You ask, “Are there any other phrases that describe this situation?”. It appears that there are; examples follow.
In an article called Missing the trees for the forest, N. Petrossi gives an alternate wording: “... they have focused on all of Orange County’s home market stats and failed to see that it’s the “Trees,” the individual cities with their individual areas that are especially important.”
In another article called Missing the trees for the forest, Dorsey Wright MM rephrases it as “Even if the economy is crummy and returns from the market are not enticing, there may be plenty of opportunity.”
In another article called Missing the trees for the forest, Yvain says “when people consider an idea in isolation, they tend to make good decisions. When they consider an idea a symbol of a vast overarching narrative, they tend to make very bad decisions.”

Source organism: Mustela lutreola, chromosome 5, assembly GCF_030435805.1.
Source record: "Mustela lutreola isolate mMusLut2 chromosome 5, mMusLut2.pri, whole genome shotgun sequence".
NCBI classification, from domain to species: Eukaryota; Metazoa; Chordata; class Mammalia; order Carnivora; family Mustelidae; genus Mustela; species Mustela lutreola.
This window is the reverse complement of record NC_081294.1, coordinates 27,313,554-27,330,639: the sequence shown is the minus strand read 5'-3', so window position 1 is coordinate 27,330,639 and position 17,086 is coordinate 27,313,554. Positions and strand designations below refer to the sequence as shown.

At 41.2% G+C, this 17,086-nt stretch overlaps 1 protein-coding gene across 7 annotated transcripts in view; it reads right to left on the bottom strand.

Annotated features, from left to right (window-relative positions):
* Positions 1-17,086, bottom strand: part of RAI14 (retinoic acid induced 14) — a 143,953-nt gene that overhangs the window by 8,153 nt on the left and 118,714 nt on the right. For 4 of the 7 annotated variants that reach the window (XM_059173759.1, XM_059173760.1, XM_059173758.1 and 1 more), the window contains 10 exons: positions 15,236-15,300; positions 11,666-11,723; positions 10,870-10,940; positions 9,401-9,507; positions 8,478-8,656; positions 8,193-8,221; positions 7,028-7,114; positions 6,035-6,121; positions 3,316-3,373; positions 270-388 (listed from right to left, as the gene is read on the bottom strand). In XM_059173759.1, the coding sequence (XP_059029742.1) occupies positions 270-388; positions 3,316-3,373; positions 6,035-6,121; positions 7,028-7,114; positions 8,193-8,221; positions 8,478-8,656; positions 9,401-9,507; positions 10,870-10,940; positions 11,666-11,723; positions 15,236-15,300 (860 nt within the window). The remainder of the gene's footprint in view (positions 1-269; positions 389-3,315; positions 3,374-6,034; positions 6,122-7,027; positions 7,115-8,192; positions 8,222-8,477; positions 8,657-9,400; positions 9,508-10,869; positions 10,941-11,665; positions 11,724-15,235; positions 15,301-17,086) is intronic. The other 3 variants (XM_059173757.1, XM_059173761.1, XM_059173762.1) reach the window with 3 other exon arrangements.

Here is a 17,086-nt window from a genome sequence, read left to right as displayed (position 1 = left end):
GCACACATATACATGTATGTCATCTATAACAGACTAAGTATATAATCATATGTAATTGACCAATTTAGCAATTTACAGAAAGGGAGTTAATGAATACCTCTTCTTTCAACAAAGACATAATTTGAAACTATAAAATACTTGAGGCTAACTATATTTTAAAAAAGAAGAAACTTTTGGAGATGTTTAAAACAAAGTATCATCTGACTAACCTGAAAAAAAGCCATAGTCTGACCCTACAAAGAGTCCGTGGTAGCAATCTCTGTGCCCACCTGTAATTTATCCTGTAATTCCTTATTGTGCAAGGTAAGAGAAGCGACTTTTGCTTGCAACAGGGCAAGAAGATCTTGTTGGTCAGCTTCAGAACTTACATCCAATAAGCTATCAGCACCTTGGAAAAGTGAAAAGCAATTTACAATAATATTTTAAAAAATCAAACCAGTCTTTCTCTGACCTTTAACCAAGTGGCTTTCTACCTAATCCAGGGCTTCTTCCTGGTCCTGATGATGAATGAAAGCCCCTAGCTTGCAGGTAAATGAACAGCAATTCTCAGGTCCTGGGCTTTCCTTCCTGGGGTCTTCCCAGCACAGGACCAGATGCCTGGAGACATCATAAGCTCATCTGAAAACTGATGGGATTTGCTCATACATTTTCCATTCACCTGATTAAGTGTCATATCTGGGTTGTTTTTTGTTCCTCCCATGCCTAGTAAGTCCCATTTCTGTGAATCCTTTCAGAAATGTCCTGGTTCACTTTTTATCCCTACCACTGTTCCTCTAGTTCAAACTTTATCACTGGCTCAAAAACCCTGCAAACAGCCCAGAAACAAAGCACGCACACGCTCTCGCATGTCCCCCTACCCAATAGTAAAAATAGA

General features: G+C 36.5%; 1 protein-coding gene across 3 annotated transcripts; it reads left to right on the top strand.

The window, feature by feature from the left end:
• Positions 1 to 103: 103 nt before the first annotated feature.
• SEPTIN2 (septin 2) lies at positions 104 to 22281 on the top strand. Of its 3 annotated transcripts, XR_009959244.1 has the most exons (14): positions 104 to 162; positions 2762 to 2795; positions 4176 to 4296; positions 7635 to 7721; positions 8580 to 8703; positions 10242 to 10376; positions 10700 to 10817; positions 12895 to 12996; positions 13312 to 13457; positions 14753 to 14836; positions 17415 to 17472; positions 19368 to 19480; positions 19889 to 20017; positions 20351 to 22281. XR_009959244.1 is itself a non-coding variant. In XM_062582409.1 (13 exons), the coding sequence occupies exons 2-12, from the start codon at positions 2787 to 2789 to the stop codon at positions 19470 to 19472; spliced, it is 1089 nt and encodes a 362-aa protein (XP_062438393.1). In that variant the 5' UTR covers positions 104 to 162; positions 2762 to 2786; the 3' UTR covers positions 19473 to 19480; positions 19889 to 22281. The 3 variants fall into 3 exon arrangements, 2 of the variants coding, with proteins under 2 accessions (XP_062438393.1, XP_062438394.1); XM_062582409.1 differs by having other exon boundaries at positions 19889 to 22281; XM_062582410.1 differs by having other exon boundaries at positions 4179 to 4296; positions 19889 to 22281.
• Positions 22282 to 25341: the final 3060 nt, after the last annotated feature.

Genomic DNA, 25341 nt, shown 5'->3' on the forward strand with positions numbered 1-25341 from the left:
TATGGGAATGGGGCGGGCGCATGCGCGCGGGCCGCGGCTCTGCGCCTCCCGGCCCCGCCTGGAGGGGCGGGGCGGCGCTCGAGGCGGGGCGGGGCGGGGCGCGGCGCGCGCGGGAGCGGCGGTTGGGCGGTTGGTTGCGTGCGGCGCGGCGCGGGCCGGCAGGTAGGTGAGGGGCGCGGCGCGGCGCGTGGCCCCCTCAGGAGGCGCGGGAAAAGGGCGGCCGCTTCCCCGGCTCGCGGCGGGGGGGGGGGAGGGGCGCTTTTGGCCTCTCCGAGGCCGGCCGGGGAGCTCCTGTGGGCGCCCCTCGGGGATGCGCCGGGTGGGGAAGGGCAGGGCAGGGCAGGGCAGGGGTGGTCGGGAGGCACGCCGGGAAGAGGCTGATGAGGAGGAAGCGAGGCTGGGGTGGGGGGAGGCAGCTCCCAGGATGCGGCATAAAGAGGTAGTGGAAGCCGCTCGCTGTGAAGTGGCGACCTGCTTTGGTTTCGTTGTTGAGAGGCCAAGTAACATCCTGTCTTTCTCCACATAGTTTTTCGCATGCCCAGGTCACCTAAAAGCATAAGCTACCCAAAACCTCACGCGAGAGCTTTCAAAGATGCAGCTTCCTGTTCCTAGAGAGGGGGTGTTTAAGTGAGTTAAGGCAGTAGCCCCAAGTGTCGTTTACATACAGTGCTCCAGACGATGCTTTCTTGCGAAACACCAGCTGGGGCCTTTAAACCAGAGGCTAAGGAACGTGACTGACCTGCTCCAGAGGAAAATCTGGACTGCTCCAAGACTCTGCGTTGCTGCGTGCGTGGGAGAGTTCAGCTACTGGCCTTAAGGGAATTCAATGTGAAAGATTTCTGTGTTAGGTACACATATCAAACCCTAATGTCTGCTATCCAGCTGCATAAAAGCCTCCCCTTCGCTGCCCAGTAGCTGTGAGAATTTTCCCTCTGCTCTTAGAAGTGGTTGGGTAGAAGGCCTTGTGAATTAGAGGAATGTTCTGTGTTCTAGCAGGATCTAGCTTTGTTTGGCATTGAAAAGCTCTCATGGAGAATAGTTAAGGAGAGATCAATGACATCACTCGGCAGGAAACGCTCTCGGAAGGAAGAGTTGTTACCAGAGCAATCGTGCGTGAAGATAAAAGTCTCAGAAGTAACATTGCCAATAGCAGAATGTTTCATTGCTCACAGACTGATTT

A more complete analysis appears in another article called “Missing the trees for the forest: a construal level account of the illusion of explanatory depth”. The authors write:
An illusion of explanatory depth (IOED) occurs when people believe they understand a concept more deeply than they actually do. To date, IOEDs have been identified only in mechanical and natural domains, occluding why they occur and suggesting that their implications are quite limited. Six studies illustrated that IOEDs occur because people adopt an inappropriately abstract construal style when they assess how well they understand concrete concepts. ...
Following that reference, the phrase “illusion of explanatory depth” or the acronym IOED seem like reasonable alternative wordings of “Missing the trees for the forest”.